The Achievement Gap : A Critical Ethnography of the Factors Which Perpetuate the Gap in Academic Achievement Between Races
The gap in academic achievement between minority (African American and Latino) students and non-minority students, also known as the racial Achievement Gap, has been a major issue within schooling in the United States. This study analyzes the factors within and outside of schools which contribute and perpetuate the Achievement Gap. Through the Qualitative interviews of nine participants, this ethnography looks to critically analyze how racialization and class barriers both directly and indirectly hinder the academic performance of minority students. Problematic disciplinary procedures and lack of visible vertical mobility were the two main themes that emerged from the data. Factors within the theme of disciplinary procedures that were found were prison system resemblance, lack of institutional control, and hindering graduation rates. Factors within the theme of lack of visible vertical mobility included limited accessibility to college, distractions outside of the classroom, student engagement, lack of school resources, and generalizations about minority parents from teachers. This project seeks to examine the factors within and outside of schools which appeared in both the literature and interviews, and any proposed solutions in the Literature.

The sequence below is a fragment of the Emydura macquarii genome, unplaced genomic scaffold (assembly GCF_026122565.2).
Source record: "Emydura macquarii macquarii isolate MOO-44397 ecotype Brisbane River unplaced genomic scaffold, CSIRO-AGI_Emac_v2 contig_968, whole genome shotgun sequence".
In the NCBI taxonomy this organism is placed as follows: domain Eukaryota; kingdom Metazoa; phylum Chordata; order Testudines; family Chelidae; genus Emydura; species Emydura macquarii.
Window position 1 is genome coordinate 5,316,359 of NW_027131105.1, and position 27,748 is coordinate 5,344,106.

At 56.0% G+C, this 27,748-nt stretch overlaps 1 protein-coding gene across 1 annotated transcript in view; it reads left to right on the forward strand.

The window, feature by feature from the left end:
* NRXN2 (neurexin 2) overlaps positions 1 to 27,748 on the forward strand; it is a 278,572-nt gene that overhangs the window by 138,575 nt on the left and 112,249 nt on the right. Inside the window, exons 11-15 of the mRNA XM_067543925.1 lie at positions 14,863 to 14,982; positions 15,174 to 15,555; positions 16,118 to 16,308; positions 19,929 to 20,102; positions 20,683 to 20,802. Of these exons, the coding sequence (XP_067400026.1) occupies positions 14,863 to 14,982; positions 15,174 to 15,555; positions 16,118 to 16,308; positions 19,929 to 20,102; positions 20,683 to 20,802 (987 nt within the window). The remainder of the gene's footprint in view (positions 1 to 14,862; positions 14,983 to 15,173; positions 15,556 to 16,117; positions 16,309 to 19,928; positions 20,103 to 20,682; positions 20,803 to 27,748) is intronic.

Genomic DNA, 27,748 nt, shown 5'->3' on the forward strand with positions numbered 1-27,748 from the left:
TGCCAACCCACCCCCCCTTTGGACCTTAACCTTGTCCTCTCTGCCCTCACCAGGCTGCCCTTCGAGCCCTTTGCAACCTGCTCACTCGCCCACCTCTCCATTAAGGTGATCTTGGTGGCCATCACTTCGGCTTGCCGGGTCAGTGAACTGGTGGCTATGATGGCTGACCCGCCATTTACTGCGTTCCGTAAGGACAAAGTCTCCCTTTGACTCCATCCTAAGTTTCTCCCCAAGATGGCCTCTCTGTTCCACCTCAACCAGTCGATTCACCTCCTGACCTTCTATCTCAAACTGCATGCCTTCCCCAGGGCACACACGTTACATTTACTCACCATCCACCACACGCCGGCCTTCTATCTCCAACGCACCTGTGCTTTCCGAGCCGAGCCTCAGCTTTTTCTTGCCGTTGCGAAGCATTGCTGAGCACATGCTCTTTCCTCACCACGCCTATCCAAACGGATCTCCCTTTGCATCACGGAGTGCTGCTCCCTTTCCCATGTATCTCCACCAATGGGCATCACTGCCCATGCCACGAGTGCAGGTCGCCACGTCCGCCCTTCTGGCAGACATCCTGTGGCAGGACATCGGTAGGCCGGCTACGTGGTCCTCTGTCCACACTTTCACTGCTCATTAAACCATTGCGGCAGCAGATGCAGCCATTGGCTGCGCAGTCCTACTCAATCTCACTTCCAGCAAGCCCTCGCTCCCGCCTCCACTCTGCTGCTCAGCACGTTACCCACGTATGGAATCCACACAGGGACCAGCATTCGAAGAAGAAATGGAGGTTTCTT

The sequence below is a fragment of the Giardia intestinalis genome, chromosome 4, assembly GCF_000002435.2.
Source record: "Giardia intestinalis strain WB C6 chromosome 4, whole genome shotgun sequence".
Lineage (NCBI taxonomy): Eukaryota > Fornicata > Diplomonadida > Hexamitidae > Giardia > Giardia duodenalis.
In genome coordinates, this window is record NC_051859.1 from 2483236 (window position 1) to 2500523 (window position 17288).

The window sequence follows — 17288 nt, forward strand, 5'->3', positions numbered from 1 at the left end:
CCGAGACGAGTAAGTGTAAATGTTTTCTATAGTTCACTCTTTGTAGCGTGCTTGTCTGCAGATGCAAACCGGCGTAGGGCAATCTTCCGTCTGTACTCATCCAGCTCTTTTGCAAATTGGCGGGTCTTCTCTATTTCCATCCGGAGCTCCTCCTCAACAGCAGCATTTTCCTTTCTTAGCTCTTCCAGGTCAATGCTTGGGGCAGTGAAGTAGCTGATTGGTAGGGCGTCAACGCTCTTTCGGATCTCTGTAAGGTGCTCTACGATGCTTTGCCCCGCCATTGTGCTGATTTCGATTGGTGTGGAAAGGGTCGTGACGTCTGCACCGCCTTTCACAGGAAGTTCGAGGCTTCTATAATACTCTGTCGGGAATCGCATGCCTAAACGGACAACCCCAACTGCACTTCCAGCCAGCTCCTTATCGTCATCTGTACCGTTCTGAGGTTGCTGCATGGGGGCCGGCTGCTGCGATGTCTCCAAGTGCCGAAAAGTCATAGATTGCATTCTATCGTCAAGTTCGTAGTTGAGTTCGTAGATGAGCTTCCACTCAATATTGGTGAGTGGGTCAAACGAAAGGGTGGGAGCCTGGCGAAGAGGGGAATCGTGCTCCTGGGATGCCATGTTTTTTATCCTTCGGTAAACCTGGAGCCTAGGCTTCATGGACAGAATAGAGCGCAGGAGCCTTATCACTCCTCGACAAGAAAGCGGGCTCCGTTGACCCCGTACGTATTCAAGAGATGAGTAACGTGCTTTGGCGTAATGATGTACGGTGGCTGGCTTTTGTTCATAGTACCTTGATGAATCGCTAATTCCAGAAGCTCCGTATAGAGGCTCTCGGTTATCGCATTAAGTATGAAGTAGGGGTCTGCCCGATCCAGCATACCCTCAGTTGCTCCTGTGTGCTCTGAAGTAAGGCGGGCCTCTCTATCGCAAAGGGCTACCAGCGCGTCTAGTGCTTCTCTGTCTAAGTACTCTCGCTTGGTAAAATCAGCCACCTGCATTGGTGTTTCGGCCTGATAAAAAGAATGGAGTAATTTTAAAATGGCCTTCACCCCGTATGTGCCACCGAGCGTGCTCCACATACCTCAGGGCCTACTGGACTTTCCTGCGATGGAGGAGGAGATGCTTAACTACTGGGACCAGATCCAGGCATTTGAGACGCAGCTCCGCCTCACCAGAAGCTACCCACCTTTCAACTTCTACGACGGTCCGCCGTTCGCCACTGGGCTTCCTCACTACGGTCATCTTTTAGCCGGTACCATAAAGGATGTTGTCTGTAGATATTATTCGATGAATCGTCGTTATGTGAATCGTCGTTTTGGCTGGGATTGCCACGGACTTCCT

iv, 57 p.
Kalamazoo, Mich. : Kalamazoo College.
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